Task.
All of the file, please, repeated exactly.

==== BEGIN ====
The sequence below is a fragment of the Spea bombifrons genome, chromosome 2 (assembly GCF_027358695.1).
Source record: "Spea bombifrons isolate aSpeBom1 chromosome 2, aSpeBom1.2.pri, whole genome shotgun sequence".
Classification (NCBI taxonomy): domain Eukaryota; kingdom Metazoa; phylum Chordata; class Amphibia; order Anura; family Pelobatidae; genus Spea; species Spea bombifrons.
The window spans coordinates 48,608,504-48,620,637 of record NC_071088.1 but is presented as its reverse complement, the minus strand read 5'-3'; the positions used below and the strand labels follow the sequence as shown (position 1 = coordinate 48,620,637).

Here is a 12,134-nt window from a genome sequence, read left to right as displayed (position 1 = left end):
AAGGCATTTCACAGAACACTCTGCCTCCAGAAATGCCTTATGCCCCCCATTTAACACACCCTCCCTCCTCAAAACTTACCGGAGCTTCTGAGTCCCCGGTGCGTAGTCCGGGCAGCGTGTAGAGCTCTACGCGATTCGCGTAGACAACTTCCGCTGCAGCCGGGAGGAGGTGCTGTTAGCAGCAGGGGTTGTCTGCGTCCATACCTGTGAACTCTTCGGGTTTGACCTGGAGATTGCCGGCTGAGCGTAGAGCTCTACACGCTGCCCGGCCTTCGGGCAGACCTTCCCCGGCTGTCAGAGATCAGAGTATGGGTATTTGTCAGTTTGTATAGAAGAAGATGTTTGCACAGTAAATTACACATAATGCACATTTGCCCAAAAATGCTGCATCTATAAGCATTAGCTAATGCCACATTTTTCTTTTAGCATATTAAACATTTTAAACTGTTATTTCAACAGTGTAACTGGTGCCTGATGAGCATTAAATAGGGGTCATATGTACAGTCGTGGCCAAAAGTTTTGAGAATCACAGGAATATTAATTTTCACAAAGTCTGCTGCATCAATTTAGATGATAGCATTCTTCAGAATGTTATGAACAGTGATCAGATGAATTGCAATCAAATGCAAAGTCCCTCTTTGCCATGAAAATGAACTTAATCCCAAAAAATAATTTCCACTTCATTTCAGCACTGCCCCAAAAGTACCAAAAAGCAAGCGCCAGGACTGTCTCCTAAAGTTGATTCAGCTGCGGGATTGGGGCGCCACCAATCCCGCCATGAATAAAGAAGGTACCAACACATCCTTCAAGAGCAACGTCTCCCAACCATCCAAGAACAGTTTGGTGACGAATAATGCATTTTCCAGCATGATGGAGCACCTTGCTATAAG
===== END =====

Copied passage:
The sequence below is a fragment of the Spea bombifrons genome, chromosome 2 (assembly GCF_027358695.1).
Source record: "Spea bombifrons isolate aSpeBom1 chromosome 2, aSpeBom1.2.pri, whole genome shotgun sequence".
Classification (NCBI taxonomy): domain Eukaryota; kingdom Metazoa; phylum Chordata; class Amphibia; order Anura; family Pelobatidae; genus Spea; species Spea bombifrons.
The window spans coordinates 48,608,504-48,620,637 of record NC_071088.1 but is presented as its reverse complement, the minus strand read 5'-3'; the positions used below and the strand labels follow the sequence as shown (position 1 = coordinate 48,620,637).

Here is a 12,134-nt window from a genome sequence, read left to right as displayed (position 1 = left end):
AAGGCATTTCACAGAACACTCTGCCTCCAGAAATGCCTTATGCCCCCCATTTAACACACCCTCCCTCCTCAAAACTTACCGGAGCTTCTGAGTCCCCGGTGCGTAGTCCGGGCAGCGTGTAGAGCTCTACGCGATTCGCGTAGACAACTTCCGCTGCAGCCGGGAGGAGGTGCTGTTAGCAGCAGGGGTTGTCTGCGTCCATACCTGTGAACTCTTCGGGTTTGACCTGGAGATTGCCGGCTGAGCGTAGAGCTCTACACGCTGCCCGGCCTTCGGGCAGACCTTCCCCGGCTGTCAGAGATCAGAGTATGGGTATTTGTCAGTTTGTATAGAAGAAGATGTTTGCACAGTAAATTACACATAATGCACATTTGCCCAAAAATGCTGCATCTATAAGCATTAGCTAATGCCACATTTTTCTTTTAGCATATTAAACATTTTAAACTGTTATTTCAACAGTGTAACTGGTGCCTGATGAGCATTAAATAGGGGTCATATGTACAGTCGTGGCCAAAAGTTTTGAGAATCACAGGAATATTAATTTTCACAAAGTCTGCTGCATCAATTTAGATGATAGCATTCTTCAGAATGTTATGAACAGTGATCAGATGAATTGCAATCAAATGCAAAGTCCCTCTTTGCCATGAAAATGAACTTAATCCCAAAAAATAATTTCCACTTCATTTCAGCACTGCCCCAAAAGTACCAAAAAGCAAGCGCCAGGACTGTCTCCTAAAGTTGATTCAGCTGCGGGATTGGGGCGCCACCAATCCCGCCATGAATAAAGAAGGTACCAACACATCCTTCAAGAGCAACGTCTCCCAACCATCCAAGAACAGTTTGGTGACGAATAATGCATTTTCCAGCATGATGGAGCACCTTGCTATAAG